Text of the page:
“We march today and think of Aiia,” the writer Bri Lee told more than 3,000 people at the Sydney Women’s March on Sunday.

The coordinated worldwide protests, held in dozens of major cities, sought to highlight an extensive patchwork of women’s rights issues.

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Women around the world march against austerity and violence

Sat, 01/19/2019 - 10:07

Tens of thousands take to city streets to protest against violence and the impact of austerity on their lives

Propelled by a mass public rendition of Sisters Are Doin’ It for Themselves and accompanied by a thudding police helicopter overhead, hundreds of protesters have rallied in central London in solidarity with an estimated 89 Women’s Marches worldwide.

In Athens, Berlin, Washington DC and Los Angeles, to name just a few, tens of thousands of demonstrators turned out to protest against violence against women and the impact of policies of austerity. They also had some choice words for Donald Trump and Theresa May.

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Women's March 2019: Tens of thousands take to streets across the world – video

Sat, 01/19/2019 - 09:27

Demonstrators march on the streets of Washington, Berlin and London on Saturday as part of the global Women's March to protest against violence against women and the impact of policies of austerity

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Thousands join Women's March across US as controversy dampens turnout

Sat, 01/19/2019 - 06:01

Rallies take place in cities from Washington to Los Angeles but an antisemitism row has overshadowed the buildup

The first Women’s March, held the day after Donald Trump’s inauguration as president in 2017, was the largest single-day protest in US history, drawing millions to the streets to reject Trump in a colourful riot of placards, fury and pink “pussy hats”.

Related: What has the Women’s March accomplished, beyond mere visibility? | Jessa Crispin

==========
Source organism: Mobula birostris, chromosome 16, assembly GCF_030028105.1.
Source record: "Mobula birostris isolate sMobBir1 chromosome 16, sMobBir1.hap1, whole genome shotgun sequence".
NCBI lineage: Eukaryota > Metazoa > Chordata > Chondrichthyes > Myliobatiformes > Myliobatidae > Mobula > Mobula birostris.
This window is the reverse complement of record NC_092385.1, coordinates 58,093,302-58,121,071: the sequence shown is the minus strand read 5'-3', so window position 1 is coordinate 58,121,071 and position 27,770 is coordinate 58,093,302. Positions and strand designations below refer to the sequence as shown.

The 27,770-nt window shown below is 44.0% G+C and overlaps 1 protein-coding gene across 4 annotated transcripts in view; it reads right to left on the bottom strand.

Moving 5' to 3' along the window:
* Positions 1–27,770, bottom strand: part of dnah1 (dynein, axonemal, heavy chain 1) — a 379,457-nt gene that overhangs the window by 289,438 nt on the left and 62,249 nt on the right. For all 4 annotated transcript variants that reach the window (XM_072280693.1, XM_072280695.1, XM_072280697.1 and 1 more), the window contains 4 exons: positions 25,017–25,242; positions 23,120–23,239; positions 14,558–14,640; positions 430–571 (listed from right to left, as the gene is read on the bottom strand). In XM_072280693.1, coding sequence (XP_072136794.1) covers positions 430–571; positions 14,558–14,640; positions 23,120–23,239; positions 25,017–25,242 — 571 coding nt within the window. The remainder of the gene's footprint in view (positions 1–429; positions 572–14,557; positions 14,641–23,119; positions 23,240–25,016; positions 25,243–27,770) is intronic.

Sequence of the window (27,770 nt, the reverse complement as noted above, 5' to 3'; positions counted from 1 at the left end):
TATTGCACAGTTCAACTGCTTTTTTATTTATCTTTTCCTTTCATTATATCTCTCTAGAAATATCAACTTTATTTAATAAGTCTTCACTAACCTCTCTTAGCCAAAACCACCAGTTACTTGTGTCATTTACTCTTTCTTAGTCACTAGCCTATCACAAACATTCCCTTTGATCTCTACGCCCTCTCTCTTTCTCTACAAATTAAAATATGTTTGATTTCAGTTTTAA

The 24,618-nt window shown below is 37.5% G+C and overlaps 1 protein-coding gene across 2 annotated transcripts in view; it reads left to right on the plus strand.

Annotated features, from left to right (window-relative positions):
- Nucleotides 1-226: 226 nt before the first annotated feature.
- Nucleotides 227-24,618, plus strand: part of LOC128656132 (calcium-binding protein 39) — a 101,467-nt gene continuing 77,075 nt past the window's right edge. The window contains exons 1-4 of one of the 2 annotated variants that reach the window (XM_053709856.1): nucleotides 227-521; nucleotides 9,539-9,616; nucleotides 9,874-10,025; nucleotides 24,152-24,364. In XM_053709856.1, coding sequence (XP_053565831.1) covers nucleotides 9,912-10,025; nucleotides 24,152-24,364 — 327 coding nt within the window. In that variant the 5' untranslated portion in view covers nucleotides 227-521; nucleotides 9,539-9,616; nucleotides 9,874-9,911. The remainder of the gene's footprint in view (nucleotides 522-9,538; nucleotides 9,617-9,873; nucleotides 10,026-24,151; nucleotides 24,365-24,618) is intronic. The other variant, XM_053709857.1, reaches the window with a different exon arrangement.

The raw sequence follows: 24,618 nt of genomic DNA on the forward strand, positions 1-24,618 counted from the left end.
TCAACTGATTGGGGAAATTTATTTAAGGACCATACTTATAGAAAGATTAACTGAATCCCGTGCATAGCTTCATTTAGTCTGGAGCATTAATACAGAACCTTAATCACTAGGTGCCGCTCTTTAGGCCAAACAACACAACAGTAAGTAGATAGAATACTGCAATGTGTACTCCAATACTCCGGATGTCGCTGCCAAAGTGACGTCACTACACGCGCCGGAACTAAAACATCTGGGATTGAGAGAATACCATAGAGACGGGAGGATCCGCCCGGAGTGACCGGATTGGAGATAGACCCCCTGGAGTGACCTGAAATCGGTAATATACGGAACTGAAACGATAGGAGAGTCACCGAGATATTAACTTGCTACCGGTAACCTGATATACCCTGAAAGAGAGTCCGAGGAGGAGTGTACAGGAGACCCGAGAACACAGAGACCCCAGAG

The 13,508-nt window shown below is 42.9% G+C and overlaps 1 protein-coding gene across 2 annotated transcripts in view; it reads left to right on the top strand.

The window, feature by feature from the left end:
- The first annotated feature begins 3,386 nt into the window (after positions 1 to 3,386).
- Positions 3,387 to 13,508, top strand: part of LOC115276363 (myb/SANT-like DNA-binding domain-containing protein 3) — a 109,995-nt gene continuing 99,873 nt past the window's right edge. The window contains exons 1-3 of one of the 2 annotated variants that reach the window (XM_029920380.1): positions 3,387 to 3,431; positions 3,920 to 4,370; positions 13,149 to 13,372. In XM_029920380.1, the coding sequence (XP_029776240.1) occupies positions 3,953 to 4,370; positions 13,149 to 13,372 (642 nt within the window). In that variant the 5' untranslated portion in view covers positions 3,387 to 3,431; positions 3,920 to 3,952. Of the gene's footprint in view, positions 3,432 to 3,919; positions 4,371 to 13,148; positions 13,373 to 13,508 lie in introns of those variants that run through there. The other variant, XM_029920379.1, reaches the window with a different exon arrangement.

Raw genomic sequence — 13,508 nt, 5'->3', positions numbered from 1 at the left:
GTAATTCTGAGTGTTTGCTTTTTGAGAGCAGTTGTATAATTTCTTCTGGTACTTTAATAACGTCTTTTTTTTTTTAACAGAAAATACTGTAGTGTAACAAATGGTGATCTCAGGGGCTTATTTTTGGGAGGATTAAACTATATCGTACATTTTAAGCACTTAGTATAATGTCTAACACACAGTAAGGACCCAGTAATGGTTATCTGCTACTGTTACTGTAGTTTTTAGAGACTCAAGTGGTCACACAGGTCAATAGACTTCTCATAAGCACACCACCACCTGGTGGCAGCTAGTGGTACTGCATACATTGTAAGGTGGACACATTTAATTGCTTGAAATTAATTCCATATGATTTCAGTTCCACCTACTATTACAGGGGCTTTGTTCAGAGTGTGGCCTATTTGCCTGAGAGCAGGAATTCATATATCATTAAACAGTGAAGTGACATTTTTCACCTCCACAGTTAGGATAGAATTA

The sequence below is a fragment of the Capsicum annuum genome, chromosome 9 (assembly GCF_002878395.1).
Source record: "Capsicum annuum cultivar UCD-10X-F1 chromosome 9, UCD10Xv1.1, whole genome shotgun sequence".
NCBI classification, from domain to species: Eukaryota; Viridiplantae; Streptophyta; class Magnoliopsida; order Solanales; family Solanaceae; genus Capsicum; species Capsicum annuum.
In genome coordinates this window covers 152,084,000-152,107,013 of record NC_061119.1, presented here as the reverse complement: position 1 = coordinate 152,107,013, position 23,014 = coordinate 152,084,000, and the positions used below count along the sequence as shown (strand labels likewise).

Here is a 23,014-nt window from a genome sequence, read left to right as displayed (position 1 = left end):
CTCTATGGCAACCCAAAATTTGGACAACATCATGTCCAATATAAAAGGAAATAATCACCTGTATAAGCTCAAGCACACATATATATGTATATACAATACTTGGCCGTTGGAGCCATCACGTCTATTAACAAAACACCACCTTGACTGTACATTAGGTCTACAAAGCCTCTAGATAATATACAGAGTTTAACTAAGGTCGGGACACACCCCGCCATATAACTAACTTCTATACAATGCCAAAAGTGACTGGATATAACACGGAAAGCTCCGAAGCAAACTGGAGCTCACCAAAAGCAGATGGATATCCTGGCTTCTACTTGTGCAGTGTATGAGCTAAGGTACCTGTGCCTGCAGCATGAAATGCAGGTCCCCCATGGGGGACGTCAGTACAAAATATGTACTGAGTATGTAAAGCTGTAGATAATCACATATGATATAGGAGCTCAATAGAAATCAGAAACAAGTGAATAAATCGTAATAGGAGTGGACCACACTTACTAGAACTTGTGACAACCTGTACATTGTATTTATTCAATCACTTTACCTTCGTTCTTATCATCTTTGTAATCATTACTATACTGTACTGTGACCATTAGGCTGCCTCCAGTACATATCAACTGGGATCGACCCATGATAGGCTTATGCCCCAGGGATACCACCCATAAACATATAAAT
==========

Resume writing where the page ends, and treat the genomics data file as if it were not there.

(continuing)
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What has the Women’s March accomplished, beyond mere visibility? | Jessa Crispin

Sat, 01/19/2019 - 01:00

Amid a storm of criticism surrounding the organization’s leaders, we should also look at what political action, if any, the group has taken to create structural change

In two short years, the Women’s March has gone from amassing good will (and hefty donations) to amassing suspicion. Once heralded for organizing the single largest protest in America’s history, now the only thing anyone wants to talk about is the leaders’ association with antisemitic, homophobic, transphobic Nation of Islam leader Louis Farrakhan.

This weekend, the third women’s march on Washington, with corresponding local marches in cities across the United States, will be taking place, but it risks being overshadowed by the storm of criticism that has arisen about alleged antisemitic rhetoric within the group’s leadership and investigations by the Daily Beast and Tablet into the possible mishandling of funds.

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Women's March 2019: thousands to protest across US

Fri, 01/18/2019 - 20:00
  • Policy platform to be revealed at main event in Washington DC
  • Movement has suffered infighting over antisemitism claims

Thousands of protesters will take to the streets across the US on Saturday to resist Donald Trump and stand up for women’s rights at the third annual Women’s March.

Though this year’s event has been marred by controversy, participants will seek to channel the spirit of the first massive march in 2017 that saw hundreds of thousands of protests take over the nation’s capital the day after Donald Trump’s inauguration, spurring activism and political campaigns by women around the country.

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Women's March: 30 countries set to take part in third global protest

Fri, 01/18/2019 - 06:57

Women to march against violence and austerity with UK rally likely to have anti-Brexit tone

Women in more than 30 countries around the world are expected to gather on Saturday as part of the global Women’s March, to protest against violence against women and the impact of policies of austerity.

In London thousands are expected to gather outside Portland Place in central London at 12.30pm and march to Trafalgar Square by 1.30pm, ending in a two-hour rally.